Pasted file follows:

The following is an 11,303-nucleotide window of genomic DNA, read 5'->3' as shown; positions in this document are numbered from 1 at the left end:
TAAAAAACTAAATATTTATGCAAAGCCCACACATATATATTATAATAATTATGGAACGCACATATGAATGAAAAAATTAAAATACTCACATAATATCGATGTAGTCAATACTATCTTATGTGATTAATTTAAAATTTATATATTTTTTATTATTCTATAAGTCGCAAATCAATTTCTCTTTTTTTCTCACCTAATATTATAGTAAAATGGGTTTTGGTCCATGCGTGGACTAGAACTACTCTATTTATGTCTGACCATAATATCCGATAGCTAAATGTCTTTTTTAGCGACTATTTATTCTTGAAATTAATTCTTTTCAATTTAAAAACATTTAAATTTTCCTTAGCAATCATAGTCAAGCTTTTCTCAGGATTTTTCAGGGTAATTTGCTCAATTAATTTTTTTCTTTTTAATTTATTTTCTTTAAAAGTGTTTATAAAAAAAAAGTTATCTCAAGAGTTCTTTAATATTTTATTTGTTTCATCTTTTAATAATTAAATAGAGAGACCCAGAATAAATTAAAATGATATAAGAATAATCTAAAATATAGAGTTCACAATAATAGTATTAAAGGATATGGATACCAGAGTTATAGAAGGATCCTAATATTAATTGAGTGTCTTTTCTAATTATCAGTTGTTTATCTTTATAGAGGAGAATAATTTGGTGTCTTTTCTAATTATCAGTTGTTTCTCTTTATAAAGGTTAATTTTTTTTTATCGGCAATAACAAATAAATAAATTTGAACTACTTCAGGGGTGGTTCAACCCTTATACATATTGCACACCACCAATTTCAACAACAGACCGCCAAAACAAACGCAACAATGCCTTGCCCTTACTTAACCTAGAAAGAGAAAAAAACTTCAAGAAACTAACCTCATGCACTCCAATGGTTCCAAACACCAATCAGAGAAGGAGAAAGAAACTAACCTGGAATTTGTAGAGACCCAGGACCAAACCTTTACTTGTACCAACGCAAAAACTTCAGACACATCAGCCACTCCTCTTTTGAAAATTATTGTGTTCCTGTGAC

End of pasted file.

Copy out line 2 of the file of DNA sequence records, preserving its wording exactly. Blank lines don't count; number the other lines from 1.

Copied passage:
TAAAAAACTAAATATTTATGCAAAGCCCACACATATATATTATAATAATTATGGAACGCACATATGAATGAAAAAATTAAAATACTCACATAATATCGATGTAGTCAATACTATCTTATGTGATTAATTTAAAATTTATATATTTTTTATTATTCTATAAGTCGCAAATCAATTTCTCTTTTTTTCTCACCTAATATTATAGTAAAATGGGTTTTGGTCCATGCGTGGACTAGAACTACTCTATTTATGTCTGACCATAATATCCGATAGCTAAATGTCTTTTTTAGCGACTATTTATTCTTGAAATTAATTCTTTTCAATTTAAAAACATTTAAATTTTCCTTAGCAATCATAGTCAAGCTTTTCTCAGGATTTTTCAGGGTAATTTGCTCAATTAATTTTTTTCTTTTTAATTTATTTTCTTTAAAAGTGTTTATAAAAAAAAAGTTATCTCAAGAGTTCTTTAATATTTTATTTGTTTCATCTTTTAATAATTAAATAGAGAGACCCAGAATAAATTAAAATGATATAAGAATAATCTAAAATATAGAGTTCACAATAATAGTATTAAAGGATATGGATACCAGAGTTATAGAAGGATCCTAATATTAATTGAGTGTCTTTTCTAATTATCAGTTGTTTATCTTTATAGAGGAGAATAATTTGGTGTCTTTTCTAATTATCAGTTGTTTCTCTTTATAAAGGTTAATTTTTTTTTATCGGCAATAACAAATAAATAAATTTGAACTACTTCAGGGGTGGTTCAACCCTTATACATATTGCACACCACCAATTTCAACAACAGACCGCCAAAACAAACGCAACAATGCCTTGCCCTTACTTAACCTAGAAAGAGAAAAAAACTTCAAGAAACTAACCTCATGCACTCCAATGGTTCCAAACACCAATCAGAGAAGGAGAAAGAAACTAACCTGGAATTTGTAGAGACCCAGGACCAAACCTTTACTTGTACCAACGCAAAAACTTCAGACACATCAGCCACTCCTCTTTTGAAAATTATTGTGTTCCTGTGAC